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Broadening Advanced Technological Education Connections (BATEC)

Background
Broadening Advanced Technological Education Connections (BATEC) is the National Science Foundation’s Advanced Technological Education (NSF ATE) National Center for Computing and Information Technologies. BATEC’s efforts in curriculum, outreach, and research reflect the demands of the 21st century workplace.

BATEC is working in the urban areas of Boston, Chicago, San Francisco, and Las Vegas to:

  • define and strengthen academic pathways and career opportunities for computing and information technology professionals;
  • facilitate and leverage strategic partnerships to build awareness, generate interest, and support learning opportunities in these ethnically diverse urban areas; and
  • conduct actionable research that informs policymakers, educators, workforce development agencies, and industry leaders on the subject of authentic curriculum and applied information technology.

Community Colleges Offer State of the Art Curriculum Designed for an Innovation Economy
BATEC’s academic partners collaborate to define new academic programs and revise existing curricula with the support of industry professionals committed to successful student outcomes. This approach to authentic education is often out of the comfort zone for faculty but invaluable to the students they serve.

Curriculum development is holistic in nature. In an effort to connect cybersecurity and computing, Middlesex Community College—with industry advisors from the Massachusetts Institute of Technology’s (MIT) Lincoln Laboratory and the MITRE Corporation, and assistance from Bunker Hill Community College and the Center for Security and Information Assurance (CSSIA)—has redefined their Computer Science degree program to offer a Secure Software Development track. This curriculum conforms to the newly released National Cybersecurity Workforce Framework developed jointly by the National Security Agency (NSA) and the Department of Homeland Security (DHS).

Program development encourages student advancement. Bunker Hill Community College, with the support of the U.S. Department of Labor, has developed a seamless progression for all of their computing, information, and networking technology programs. These stackable credentials afford students the opportunity to achieve shorter term success and earlier work-study employment while they continue to make sequential progress towards a traditional degree.

The pathways are informing work in Chicago with their Early College STEM and College to Career initiatives. Stackable credentials have also been a strategic asset credited with workforce development for returning veterans and displaced workers.

Professional development connects educators with business and industry. College of Southern Nevada (CSN) and Western Nevada College (WNC) are leading an initiative entitled Content in Context. This professional development workshop series, which brings together industry leaders with educators in meaningful dialogue, has served to integrate professional skills training with technical skills development in response to Nevada’s state-issued guidelines for employability skills. More than 3,000 students in technical education programs at CSN are benefiting annually from industry-driven approaches to experiential exercises developed during the CSN-offered workshops. This endeavor is being scaled to other locations in Nevada, Southern California, and Cleveland.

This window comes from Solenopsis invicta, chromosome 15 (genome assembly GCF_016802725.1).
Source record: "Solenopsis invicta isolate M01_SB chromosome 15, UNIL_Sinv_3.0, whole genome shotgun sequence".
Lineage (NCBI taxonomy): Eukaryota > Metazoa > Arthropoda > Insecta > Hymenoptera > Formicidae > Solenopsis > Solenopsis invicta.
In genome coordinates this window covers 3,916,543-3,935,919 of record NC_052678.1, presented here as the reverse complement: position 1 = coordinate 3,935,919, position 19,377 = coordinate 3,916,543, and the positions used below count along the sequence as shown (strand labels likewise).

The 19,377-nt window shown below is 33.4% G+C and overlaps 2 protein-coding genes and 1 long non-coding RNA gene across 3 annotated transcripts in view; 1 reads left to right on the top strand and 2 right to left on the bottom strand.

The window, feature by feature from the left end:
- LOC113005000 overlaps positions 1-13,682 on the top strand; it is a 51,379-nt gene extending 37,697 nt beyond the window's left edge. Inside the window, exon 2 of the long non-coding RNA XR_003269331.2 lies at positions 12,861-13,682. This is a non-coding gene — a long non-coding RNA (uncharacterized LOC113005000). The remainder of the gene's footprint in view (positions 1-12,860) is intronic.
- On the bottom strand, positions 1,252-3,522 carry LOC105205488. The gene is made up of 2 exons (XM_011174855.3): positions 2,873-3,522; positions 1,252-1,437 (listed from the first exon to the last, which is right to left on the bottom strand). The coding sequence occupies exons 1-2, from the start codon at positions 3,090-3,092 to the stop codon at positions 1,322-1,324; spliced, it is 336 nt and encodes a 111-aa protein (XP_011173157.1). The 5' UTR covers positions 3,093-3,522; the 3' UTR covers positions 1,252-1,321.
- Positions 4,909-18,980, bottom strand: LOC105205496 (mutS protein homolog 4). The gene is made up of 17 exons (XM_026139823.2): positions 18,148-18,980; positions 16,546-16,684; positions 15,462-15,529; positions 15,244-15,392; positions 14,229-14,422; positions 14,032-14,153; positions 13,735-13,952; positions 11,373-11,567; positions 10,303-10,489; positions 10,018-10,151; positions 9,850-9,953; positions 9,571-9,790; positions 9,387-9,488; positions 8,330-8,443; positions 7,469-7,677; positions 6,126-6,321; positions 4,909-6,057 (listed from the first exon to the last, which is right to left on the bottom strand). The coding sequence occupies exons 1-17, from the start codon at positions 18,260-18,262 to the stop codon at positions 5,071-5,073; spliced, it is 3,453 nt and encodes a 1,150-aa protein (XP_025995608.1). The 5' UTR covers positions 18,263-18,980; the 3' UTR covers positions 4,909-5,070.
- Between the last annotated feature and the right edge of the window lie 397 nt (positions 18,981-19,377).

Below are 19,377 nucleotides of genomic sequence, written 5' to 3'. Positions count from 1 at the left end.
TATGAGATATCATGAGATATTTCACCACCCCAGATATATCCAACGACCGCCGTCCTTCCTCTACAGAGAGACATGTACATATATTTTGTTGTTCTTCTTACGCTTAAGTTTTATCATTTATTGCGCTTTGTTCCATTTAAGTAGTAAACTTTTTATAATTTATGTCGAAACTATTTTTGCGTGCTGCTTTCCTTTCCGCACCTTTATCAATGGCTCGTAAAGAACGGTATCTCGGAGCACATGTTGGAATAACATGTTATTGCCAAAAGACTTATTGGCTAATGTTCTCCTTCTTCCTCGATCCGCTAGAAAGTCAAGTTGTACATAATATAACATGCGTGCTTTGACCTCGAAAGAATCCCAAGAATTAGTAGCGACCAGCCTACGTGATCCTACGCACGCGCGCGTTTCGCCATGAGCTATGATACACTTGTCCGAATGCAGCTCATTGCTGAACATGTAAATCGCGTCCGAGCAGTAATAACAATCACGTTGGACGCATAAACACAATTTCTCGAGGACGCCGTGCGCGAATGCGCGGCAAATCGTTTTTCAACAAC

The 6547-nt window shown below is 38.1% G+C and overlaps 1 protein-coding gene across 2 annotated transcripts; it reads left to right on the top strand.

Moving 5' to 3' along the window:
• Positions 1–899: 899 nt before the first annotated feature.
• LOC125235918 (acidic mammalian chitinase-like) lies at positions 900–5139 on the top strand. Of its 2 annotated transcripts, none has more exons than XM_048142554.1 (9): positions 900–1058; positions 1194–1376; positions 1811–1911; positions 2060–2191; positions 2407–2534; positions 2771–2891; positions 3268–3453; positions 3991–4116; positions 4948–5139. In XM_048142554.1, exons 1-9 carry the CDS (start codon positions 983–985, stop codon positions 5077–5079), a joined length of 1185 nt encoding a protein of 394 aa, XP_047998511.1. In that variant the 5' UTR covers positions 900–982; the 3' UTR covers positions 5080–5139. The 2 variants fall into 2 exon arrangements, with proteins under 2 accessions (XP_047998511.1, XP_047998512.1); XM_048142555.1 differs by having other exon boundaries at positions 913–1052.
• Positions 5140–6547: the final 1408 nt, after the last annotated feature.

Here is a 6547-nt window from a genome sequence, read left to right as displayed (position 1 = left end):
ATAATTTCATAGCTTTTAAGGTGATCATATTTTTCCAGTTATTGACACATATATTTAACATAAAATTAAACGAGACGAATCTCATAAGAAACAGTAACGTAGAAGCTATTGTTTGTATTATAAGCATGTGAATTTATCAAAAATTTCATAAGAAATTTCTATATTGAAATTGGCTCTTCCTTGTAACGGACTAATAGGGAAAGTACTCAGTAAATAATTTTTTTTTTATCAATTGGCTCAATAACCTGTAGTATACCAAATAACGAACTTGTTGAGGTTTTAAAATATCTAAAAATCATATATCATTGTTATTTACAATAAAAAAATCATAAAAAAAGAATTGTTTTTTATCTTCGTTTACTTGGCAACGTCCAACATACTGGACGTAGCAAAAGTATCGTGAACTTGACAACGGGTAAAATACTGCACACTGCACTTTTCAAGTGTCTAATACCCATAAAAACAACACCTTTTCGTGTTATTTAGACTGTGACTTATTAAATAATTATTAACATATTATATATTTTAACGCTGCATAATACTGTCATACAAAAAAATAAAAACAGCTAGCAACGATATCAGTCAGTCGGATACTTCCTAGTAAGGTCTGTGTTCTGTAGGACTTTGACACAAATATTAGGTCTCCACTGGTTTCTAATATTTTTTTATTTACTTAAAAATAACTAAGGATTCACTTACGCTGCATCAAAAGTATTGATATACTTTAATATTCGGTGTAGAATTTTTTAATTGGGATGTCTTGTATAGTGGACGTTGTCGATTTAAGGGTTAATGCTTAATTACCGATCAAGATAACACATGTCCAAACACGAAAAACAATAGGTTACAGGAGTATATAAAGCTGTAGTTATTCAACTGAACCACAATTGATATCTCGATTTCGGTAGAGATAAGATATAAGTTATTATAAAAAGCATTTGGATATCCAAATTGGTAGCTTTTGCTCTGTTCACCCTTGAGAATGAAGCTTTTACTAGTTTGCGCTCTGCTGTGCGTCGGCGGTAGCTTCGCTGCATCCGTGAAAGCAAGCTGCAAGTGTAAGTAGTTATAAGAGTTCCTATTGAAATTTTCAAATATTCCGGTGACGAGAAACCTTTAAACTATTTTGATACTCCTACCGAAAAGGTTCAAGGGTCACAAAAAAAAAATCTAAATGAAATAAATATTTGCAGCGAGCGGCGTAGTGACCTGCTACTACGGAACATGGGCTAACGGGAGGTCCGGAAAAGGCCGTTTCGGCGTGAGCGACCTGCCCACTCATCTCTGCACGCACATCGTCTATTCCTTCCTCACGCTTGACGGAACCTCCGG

Students Gain Access to a Vibrant Career Pathway Supporting Their Advancement as IT Professionals
BATEC’s industry partners provide technology work-based opportunities that are increasing student access to career pathways in information technology. In addition to the highly successful Tech Apprentice summer program for high school students, which places over 100 interns each year, our community college partners have collaborated to develop a systematic, scalable model for student qualification, preparation, and placement in semester-long internships at small and medium businesses in their local communities. Mass Bay Community College and Quinsigamond Community College are placing 50 Web Development and Media Technology students annually, with a placement success rate of over 90 percent, with no dedicated faculty or school resources required. Lessons learned from these successes are now benefiting the campuses of the College of Southern Nevada in their internship implementation.

The Mid-Pacific ICT Center is replicating the processes used in Boston to identify and strengthen the linkages between their ICT programs, courses, certificates, and credentials in the five ICT-related departments at City College of San Francisco to the pathway and academy programs in the San Francisco Unified School District and local community-based organizations, four-year colleges and universities, ICT industries, and employers. These partnerships are creating new opportunities for student success.

Educators Enter into Data-Driven Discussions with Industry Leaders about Career Options for Their Students
BATEC’s academic partners are the beneficiaries of a data-driven research initiative aimed at better understanding and profiling middle-skill career pathways. Jointly authored by BATEC and Monster Government Systems, Sizing the Middle Skill Employment Gap is a comprehensive analysis of work activities, prerequisite skill requirements, current employment data, and trend analysis. This report and its analysis of regional workforce development efforts has proven to be a powerful and effective platform of information from which to engage industry professionals in real-time, data-driven discussions of workforce needs and student outcomes.

For More Information
http://www.batec.org